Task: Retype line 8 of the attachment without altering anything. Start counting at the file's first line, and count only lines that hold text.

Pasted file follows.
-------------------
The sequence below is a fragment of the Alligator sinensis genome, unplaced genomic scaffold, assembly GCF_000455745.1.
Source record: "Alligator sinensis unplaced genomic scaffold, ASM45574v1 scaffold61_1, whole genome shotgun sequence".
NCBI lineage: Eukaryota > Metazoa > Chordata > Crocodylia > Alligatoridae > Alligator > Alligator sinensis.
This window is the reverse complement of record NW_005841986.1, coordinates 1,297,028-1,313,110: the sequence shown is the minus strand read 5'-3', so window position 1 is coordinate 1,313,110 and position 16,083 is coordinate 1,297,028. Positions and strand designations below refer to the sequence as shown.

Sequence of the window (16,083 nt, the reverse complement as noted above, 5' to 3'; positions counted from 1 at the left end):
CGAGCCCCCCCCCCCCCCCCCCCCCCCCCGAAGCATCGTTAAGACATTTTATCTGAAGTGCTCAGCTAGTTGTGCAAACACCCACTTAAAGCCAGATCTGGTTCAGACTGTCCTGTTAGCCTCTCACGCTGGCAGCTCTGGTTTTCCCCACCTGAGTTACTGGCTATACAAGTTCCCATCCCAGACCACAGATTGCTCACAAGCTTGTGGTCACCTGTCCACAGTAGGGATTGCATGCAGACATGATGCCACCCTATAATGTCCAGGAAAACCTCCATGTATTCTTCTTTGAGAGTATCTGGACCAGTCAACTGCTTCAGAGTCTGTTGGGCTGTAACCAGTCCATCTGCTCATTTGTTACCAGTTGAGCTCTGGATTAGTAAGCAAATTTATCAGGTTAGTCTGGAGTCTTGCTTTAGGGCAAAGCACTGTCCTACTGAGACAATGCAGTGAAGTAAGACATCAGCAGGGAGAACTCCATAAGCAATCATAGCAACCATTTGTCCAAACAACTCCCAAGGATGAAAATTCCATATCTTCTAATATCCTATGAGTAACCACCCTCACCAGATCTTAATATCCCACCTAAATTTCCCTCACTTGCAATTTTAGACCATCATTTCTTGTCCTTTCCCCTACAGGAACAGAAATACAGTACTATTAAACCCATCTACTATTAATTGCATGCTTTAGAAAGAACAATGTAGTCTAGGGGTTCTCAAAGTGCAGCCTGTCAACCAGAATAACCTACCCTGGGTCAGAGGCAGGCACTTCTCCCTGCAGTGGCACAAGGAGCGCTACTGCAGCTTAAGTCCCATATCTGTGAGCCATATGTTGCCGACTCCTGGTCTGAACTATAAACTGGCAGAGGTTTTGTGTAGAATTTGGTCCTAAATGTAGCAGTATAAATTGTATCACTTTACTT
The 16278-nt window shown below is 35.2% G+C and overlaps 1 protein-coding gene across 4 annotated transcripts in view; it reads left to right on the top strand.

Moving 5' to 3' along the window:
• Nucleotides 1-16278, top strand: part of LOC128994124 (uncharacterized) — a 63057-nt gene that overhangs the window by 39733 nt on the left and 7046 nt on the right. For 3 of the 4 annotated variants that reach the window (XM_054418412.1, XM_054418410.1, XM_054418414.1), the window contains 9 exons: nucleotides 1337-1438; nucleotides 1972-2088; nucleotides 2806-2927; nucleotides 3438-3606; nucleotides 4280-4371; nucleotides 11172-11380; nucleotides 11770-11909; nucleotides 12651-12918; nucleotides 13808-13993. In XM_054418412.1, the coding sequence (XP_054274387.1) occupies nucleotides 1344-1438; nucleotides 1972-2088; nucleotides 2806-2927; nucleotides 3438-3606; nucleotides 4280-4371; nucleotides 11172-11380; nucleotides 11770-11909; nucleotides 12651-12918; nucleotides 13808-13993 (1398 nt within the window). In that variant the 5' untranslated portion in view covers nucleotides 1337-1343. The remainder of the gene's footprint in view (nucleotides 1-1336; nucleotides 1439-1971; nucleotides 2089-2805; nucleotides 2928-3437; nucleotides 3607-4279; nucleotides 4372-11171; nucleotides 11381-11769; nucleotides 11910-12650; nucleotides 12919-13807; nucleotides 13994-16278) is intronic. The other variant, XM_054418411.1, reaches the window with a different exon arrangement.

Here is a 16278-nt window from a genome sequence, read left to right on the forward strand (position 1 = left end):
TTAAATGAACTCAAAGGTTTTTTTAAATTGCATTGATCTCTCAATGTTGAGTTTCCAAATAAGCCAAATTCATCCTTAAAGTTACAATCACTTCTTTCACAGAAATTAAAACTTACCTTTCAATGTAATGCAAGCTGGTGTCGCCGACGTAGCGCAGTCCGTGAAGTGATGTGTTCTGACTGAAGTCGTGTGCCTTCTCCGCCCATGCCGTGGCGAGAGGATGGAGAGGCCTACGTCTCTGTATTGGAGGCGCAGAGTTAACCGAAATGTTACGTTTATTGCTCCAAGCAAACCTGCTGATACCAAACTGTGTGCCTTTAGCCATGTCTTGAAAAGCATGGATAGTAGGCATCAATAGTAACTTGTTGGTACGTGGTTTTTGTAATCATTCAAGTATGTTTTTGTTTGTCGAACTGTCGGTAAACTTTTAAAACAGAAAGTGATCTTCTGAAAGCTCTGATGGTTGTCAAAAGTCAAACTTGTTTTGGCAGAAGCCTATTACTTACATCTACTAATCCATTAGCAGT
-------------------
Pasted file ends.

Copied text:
Moving 5' to 3' along the window: